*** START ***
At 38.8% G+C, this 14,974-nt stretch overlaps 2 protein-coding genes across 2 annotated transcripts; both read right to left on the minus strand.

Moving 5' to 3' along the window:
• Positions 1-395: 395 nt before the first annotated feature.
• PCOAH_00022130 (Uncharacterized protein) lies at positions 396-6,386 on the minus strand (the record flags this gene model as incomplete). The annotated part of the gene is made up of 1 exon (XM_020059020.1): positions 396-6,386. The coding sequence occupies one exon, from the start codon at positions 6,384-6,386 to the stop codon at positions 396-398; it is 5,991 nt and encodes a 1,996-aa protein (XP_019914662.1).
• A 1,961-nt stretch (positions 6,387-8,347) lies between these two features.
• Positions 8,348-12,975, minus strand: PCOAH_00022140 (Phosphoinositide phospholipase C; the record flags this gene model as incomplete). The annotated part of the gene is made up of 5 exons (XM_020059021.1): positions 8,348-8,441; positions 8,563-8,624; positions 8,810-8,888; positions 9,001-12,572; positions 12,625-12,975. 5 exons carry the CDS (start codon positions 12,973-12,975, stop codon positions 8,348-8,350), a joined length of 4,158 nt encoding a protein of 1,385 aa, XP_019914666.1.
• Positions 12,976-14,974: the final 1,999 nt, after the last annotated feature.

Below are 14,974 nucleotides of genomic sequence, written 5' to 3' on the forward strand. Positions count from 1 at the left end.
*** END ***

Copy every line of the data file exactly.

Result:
At 38.8% G+C, this 14,974-nt stretch overlaps 2 protein-coding genes across 2 annotated transcripts; both read right to left on the minus strand.

Moving 5' to 3' along the window:
• Positions 1-395: 395 nt before the first annotated feature.
• PCOAH_00022130 (Uncharacterized protein) lies at positions 396-6,386 on the minus strand (the record flags this gene model as incomplete). The annotated part of the gene is made up of 1 exon (XM_020059020.1): positions 396-6,386. The coding sequence occupies one exon, from the start codon at positions 6,384-6,386 to the stop codon at positions 396-398; it is 5,991 nt and encodes a 1,996-aa protein (XP_019914662.1).
• A 1,961-nt stretch (positions 6,387-8,347) lies between these two features.
• Positions 8,348-12,975, minus strand: PCOAH_00022140 (Phosphoinositide phospholipase C; the record flags this gene model as incomplete). The annotated part of the gene is made up of 5 exons (XM_020059021.1): positions 8,348-8,441; positions 8,563-8,624; positions 8,810-8,888; positions 9,001-12,572; positions 12,625-12,975. 5 exons carry the CDS (start codon positions 12,973-12,975, stop codon positions 8,348-8,350), a joined length of 4,158 nt encoding a protein of 1,385 aa, XP_019914666.1.
• Positions 12,976-14,974: the final 1,999 nt, after the last annotated feature.

Below are 14,974 nucleotides of genomic sequence, written 5' to 3' on the forward strand. Positions count from 1 at the left end.